Figure 1: The RNA Polymerase II molecule is an important enzyme involved in the transcription process of DNA to mRNA.

Circular RNAs Have Protein Coding Potential

Gene Yang ‘19 Although the RNA molecules involved in protein synthesis have been extensively studied, other novel types of RNA are still relatively unknown and continue being researched. One such novel type of RNA is circular RNA (circRNA), an endogenous and diverse class of molecules that is present in most eukaryotic cells. Circular RNAs are…

Figure 1. Downtown Manhattan, New York City, where high population density makes infectious disease spread easily.

Predicting Flu With Mobility Behaviors

Gene Yang ‘19 In the mathematical modeling of infectious disease, determining the mobility of infectious diseases as well as the mobility patterns of individuals in a population is crucial to predicting the spatial and temporal diffusion of such illnesses. Researchers from the University of Trento gathered two types of data, mobility data and self-reported health…

Shrinking Salt Lakes

Gene Yang ‘19 Representing nearly half of the volume and a quarter of the area of all lakes in the world, saline lakes are a significant part of the regional ecosystem. However, as a result of human consumptive water use from these lakes in recent decades, many large saline lakes have been desiccating at a…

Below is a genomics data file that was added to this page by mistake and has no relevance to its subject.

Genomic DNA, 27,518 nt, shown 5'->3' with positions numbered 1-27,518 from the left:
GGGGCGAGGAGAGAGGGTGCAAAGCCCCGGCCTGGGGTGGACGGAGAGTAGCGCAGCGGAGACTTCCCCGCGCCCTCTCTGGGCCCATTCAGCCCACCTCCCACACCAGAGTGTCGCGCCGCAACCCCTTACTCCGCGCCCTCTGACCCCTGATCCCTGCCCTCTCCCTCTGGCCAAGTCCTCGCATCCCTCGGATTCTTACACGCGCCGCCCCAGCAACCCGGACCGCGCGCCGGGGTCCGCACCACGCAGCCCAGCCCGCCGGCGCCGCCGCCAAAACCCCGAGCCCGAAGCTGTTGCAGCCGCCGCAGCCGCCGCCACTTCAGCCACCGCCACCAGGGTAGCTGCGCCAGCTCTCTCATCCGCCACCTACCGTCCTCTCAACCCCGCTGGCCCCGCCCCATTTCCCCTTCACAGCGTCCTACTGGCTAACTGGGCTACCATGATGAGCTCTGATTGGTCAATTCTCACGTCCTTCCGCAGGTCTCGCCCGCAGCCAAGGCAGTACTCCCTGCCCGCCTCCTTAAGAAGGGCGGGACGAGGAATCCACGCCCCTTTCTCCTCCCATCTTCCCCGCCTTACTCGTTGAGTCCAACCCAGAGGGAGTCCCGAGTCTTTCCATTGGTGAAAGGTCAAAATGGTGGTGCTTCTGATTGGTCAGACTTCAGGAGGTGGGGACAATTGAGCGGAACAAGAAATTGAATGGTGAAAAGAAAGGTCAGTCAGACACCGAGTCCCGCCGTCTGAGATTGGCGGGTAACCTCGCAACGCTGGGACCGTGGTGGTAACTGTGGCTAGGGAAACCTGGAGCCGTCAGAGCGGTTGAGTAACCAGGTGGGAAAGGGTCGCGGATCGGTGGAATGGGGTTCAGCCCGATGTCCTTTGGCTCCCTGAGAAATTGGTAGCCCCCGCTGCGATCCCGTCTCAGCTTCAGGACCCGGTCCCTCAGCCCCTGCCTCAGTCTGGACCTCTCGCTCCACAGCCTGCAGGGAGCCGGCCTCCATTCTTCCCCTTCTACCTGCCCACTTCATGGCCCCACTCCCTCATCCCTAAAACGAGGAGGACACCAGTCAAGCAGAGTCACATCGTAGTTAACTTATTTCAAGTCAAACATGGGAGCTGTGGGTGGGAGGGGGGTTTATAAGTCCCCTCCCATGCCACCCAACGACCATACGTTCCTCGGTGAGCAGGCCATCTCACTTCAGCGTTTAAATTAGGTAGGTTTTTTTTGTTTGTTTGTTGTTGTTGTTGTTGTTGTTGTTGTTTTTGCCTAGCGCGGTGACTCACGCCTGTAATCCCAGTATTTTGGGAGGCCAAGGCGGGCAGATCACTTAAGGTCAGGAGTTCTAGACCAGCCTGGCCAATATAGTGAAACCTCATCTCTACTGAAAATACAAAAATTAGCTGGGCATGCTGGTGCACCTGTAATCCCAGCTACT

Figure 1. Researchers explore the impact of a highly concentrated salt solution, mimicking liquid found on Mars, on the structure of water

Investigating Water on Mars

By Meghan Bialt-DeCelie ’19 Since the discovery of perchlorates in soil acquired from Mars using the Pheonix Lander, researchers have been wondering how a liquid such as this can exist in the extreme cold temperatures found on the planet. A solution of perchlorate at 44% by weight can cause the freezing temperature of water to…

Figure 1. Researchers from the University of Pennsylvania investigate the loci responsible for the wide variation of skin pigmentation by studying the genomes of African populations.

Genetics of Skin Pigmentation

By Meghan Bialt-DeCelie ’19 Currently, our understanding of the genes behind skin pigmentation in humans is limited, especially for those of African heritage. Researchers led by Nicholas Crawford, PhD from the University of Pennsylvania investigated the genetic variants behind a wider range of skin colors provided from diverse African populations. Melanin is the pigment that…

Figure 1. Researchers developed a programmable synthetic tissue that mimics the adaptable structure of cephalopod papillae.

Octopus Inspired Synthetic Tissue

By Meghan Bialt-DeCelie ’19 One of the most notable features of cephalopods like octopus and cuttlefish is their ability to quickly camouflage with the environment by changing the color and texture of their skin. They are able to dynamically adapt the textures of their skin by contracting muscular hydrostat structures referred to as papillae. Researchers,…